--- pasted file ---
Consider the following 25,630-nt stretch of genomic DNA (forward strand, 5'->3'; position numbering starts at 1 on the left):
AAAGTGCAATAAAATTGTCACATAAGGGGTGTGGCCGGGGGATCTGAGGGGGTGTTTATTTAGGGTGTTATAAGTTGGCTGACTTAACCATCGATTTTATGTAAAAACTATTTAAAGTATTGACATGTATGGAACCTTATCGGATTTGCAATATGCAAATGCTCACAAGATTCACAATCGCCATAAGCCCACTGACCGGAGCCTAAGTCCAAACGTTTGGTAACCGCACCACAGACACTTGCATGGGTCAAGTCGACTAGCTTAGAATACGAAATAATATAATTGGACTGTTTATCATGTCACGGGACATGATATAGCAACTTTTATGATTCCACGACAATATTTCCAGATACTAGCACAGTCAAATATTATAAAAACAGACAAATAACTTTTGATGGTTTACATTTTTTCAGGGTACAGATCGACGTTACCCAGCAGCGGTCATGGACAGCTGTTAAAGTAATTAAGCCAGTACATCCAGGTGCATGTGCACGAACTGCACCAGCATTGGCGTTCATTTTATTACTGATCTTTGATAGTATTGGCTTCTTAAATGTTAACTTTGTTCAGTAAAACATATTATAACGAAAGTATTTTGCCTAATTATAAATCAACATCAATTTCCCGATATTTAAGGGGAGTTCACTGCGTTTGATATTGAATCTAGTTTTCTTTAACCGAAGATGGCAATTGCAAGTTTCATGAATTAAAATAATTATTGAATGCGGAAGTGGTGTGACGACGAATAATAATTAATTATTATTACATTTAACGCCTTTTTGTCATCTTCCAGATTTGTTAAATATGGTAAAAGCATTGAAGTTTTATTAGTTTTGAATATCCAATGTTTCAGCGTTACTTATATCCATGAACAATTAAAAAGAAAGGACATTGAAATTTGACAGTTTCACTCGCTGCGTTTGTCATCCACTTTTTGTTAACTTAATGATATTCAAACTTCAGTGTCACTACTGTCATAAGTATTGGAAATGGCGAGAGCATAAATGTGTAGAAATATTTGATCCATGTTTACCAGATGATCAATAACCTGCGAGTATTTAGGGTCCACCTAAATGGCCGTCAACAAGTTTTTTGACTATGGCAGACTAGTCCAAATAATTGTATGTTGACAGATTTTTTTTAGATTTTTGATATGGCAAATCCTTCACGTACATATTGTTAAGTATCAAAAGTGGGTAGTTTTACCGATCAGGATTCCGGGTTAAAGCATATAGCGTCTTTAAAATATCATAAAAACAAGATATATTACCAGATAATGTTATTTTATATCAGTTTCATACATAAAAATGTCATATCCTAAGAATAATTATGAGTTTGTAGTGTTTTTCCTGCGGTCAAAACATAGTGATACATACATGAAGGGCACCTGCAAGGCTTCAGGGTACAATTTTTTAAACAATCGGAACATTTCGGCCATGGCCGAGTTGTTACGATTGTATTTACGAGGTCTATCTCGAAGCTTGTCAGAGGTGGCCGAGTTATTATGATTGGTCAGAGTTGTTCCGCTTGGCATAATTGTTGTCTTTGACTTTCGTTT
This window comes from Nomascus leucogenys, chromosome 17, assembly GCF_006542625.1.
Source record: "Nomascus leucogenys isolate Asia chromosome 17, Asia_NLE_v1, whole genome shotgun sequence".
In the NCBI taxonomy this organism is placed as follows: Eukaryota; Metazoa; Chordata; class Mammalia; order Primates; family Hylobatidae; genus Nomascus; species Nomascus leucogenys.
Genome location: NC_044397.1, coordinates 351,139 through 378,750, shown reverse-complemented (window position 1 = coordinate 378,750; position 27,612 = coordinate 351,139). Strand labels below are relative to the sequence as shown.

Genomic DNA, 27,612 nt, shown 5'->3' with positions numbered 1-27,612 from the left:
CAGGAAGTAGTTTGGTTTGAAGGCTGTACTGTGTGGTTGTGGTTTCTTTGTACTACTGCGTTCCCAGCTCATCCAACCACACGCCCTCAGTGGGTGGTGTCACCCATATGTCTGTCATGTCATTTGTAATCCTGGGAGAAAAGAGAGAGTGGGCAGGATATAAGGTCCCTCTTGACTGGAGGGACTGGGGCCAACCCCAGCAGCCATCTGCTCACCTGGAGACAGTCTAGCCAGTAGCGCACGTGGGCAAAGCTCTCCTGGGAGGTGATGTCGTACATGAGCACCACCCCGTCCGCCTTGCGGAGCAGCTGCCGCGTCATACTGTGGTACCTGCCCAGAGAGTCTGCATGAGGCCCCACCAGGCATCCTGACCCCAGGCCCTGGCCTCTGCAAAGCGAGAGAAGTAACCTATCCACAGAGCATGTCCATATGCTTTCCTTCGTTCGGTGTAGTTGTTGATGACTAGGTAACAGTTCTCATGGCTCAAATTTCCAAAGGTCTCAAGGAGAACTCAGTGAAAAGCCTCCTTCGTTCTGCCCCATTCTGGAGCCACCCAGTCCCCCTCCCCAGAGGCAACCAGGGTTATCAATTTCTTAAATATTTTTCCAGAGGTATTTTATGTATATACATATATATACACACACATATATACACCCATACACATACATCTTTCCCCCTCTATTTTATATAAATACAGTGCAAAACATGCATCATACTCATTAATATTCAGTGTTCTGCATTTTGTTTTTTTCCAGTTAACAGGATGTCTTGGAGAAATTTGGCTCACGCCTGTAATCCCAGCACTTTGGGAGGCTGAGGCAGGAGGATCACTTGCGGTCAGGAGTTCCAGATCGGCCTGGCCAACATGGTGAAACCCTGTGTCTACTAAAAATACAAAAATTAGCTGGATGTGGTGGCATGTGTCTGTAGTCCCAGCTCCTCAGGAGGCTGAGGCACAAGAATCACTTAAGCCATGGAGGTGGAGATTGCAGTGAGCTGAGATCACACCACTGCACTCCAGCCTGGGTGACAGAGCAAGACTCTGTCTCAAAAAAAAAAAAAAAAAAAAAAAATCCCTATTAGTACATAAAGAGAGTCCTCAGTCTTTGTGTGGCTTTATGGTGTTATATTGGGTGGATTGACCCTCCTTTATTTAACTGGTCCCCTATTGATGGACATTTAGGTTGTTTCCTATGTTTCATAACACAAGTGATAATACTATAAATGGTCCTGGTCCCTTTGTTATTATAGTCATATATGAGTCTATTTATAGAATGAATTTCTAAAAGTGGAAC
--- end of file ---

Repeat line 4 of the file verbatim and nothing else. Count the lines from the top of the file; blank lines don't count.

Source record: "Nomascus leucogenys isolate Asia chromosome 17, Asia_NLE_v1, whole genome shotgun sequence".